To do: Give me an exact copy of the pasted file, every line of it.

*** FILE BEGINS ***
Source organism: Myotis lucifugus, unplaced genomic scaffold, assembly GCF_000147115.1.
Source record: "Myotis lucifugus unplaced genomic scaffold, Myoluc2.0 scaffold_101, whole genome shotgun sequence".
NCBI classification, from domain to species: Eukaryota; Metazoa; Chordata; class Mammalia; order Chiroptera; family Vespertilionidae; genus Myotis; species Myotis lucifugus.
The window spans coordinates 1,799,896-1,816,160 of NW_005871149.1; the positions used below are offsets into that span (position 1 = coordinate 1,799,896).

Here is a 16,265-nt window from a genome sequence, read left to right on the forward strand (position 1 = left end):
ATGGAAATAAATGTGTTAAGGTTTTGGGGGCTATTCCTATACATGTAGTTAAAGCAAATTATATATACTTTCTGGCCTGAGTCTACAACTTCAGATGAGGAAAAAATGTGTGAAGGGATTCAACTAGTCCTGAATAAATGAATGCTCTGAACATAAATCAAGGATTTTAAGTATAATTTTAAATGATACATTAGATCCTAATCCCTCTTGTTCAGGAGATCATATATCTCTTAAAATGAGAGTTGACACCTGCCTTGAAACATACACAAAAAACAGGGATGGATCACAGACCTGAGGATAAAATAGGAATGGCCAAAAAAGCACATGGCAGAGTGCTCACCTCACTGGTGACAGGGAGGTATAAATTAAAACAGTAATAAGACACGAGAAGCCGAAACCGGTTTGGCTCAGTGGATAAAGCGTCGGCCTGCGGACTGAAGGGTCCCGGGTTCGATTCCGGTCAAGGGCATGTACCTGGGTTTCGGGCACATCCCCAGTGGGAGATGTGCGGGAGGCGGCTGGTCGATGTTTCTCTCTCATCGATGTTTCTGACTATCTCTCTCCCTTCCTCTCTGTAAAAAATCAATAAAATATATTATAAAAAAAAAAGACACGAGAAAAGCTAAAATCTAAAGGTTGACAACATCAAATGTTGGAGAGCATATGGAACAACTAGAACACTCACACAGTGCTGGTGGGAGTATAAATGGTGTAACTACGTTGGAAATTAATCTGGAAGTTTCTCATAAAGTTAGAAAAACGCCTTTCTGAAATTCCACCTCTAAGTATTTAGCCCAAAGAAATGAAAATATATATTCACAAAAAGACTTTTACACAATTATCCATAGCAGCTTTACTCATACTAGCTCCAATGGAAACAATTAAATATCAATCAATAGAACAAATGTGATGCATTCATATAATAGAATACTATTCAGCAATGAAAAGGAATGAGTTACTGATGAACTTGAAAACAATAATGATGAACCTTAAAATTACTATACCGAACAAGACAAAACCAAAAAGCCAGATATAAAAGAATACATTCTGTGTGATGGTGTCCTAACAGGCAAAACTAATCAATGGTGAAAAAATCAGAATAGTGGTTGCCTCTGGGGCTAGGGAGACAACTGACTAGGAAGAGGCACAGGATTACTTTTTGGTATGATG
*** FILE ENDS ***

Source organism: Myotis lucifugus, unplaced genomic scaffold, assembly GCF_000147115.1.
Source record: "Myotis lucifugus unplaced genomic scaffold, Myoluc2.0 scaffold_101, whole genome shotgun sequence".
NCBI classification, from domain to species: Eukaryota; Metazoa; Chordata; class Mammalia; order Chiroptera; family Vespertilionidae; genus Myotis; species Myotis lucifugus.
The window spans coordinates 1,799,896-1,816,160 of NW_005871149.1; the positions used below are offsets into that span (position 1 = coordinate 1,799,896).

Here is a 16,265-nt window from a genome sequence, read left to right on the forward strand (position 1 = left end):
ATGGAAATAAATGTGTTAAGGTTTTGGGGGCTATTCCTATACATGTAGTTAAAGCAAATTATATATACTTTCTGGCCTGAGTCTACAACTTCAGATGAGGAAAAAATGTGTGAAGGGATTCAACTAGTCCTGAATAAATGAATGCTCTGAACATAAATCAAGGATTTTAAGTATAATTTTAAATGATACATTAGATCCTAATCCCTCTTGTTCAGGAGATCATATATCTCTTAAAATGAGAGTTGACACCTGCCTTGAAACATACACAAAAAACAGGGATGGATCACAGACCTGAGGATAAAATAGGAATGGCCAAAAAAGCACATGGCAGAGTGCTCACCTCACTGGTGACAGGGAGGTATAAATTAAAACAGTAATAAGACACGAGAAGCCGAAACCGGTTTGGCTCAGTGGATAAAGCGTCGGCCTGCGGACTGAAGGGTCCCGGGTTCGATTCCGGTCAAGGGCATGTACCTGGGTTTCGGGCACATCCCCAGTGGGAGATGTGCGGGAGGCGGCTGGTCGATGTTTCTCTCTCATCGATGTTTCTGACTATCTCTCTCCCTTCCTCTCTGTAAAAAATCAATAAAATATATTATAAAAAAAAAAGACACGAGAAAAGCTAAAATCTAAAGGTTGACAACATCAAATGTTGGAGAGCATATGGAACAACTAGAACACTCACACAGTGCTGGTGGGAGTATAAATGGTGTAACTACGTTGGAAATTAATCTGGAAGTTTCTCATAAAGTTAGAAAAACGCCTTTCTGAAATTCCACCTCTAAGTATTTAGCCCAAAGAAATGAAAATATATATTCACAAAAAGACTTTTACACAATTATCCATAGCAGCTTTACTCATACTAGCTCCAATGGAAACAATTAAATATCAATCAATAGAACAAATGTGATGCATTCATATAATAGAATACTATTCAGCAATGAAAAGGAATGAGTTACTGATGAACTTGAAAACAATAATGATGAACCTTAAAATTACTATACCGAACAAGACAAAACCAAAAAGCCAGATATAAAAGAATACATTCTGTGTGATGGTGTCCTAACAGGCAAAACTAATCAATGGTGAAAAAATCAGAATAGTGGTTGCCTCTGGGGCTAGGGAGACAACTGACTAGGAAGAGGCACAGGATTACTTTTTGGTATGATG